Thursday, August 5, 2010
Parents often find themselves overwhelmed by the responsibilities of caring for their children, particularly when the child has behavioral, developmental, medical or mental health challenges. The child seems to be pushing our "buttons". Sometimes it feels intentional and purposeful. We often blame the child. However, while children may find and push our buttons, they did not install them. Our parents did. That is, as a result of our own childhood experiences, each of us has developed an attachment style that affects our ability to develop all kinds of relationships; with friends, co-workers, spouses, and especially with our children. A securely attached adult has made sense of his or her childhood and has the ability to deal with a child's behavior without taking it personally. The dismissing adult has difficulty identifying with a child's struggles because to do so means he may have to take another look at a possibly painful past. The preoccupied adult has open childhood wounds and feels hurt and rejected by her child and others. The adult with a disorganized attachment style is a dangerous parent. Taking another look at our childhoods can help us develop "earned security". Then we can help our children develop more secure attachments to us, thus setting them up for more successful relationships.
Tuesday, April 13, 2010
Traditional parenting focuses on fear and force to gain compliance for the purpose of controlling behavior in the present without regard to future repercussions. It leads to insecure parent-child relationships and children with low self esteem and shame who grow up to be angry adults who are more likely to use power and control with their children. By contrast, powerful parenting means effective parenting; real adults who are aware of themselves and their children in a way that results in long lasting life lessons and secure relationships with children who have healthy self esteem who become well rounded and effective parents themselves. Effective parenting splits the two parts of parenting in two. First, joining and attuning with a child in such a way that the child feels acknowledged and understood despite his/her behavior, mistake or success. Then, second, and only when necessary, and separated by time and space, the thoughful application of a teaching consequence that is commensurate with the mistake or lesson to be learned, a value added experience that builds self esteem and self efficacy. The second without the first will not be effective and can be damaging. The first, with or without the second, is essential to maintaining and improving the parent-child relationship and may teach as much.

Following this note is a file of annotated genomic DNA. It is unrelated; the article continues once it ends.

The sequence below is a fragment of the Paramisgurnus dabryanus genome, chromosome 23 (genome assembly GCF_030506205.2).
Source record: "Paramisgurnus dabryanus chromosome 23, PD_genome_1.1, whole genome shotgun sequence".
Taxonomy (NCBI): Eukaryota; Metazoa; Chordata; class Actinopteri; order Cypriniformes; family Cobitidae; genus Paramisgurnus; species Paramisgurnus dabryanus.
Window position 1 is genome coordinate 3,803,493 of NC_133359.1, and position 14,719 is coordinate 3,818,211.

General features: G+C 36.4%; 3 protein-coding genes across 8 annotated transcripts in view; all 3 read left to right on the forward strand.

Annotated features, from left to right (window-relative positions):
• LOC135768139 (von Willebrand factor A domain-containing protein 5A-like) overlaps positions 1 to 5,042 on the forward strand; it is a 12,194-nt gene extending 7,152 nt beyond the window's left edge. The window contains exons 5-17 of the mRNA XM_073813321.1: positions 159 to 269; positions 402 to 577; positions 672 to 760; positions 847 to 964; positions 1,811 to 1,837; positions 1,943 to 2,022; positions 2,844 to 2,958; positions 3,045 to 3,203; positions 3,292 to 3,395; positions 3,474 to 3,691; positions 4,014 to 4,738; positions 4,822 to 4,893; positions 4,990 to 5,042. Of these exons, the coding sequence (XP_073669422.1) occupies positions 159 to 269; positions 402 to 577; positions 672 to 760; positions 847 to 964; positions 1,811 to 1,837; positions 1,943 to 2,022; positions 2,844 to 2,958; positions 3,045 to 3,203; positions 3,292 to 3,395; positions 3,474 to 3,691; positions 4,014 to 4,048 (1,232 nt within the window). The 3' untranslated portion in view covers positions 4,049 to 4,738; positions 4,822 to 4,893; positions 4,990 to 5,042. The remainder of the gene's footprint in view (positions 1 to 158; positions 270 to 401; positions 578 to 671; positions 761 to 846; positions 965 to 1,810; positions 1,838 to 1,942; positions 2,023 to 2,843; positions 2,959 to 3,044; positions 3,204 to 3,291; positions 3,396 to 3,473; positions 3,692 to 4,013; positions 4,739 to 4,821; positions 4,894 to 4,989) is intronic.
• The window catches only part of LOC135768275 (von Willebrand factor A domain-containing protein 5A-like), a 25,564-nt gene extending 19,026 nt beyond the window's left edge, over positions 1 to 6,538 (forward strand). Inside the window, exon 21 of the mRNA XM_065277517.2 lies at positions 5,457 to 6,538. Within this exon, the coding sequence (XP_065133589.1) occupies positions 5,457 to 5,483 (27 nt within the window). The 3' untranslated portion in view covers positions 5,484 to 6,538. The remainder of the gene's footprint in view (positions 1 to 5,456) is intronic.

Tuesday, April 6, 2010
Therapeutic parenting is purposeful parenting with the intent of helping a traumatized child heal through the relationship. The trauma may have happened because of previous parents, an event or serious of events, or as a result of typical changes in family life like divorce, moving, or birth of siblings. The healing parent first needs to understand themselves, their own childhood hurts, their thoughts and feelings about children and parenting, and develop an awareness of their strengths and weaknesses. Much like flying, put the oxygen mask on yourself and then put it on your child. The therapeutic parent is the change agent; the number one tool of change is empathy; and the medium through which change happens is the relationship. We develop, improve, and repair a parent-child relationship in which the child can feel felt and heard, understood and accepted. From this safe base, the parent (with a therapist or not) helps the child explore the traumatic material so that its stressful impacts on behavior and functioning no longer have the same effects. Healing parents use affection and play to build and repair the relationship and structure and supervision to reduce anxiety. It splits the parts of parenting in two; joining with the child as a nurturing consultant then providing teaching lessons that last.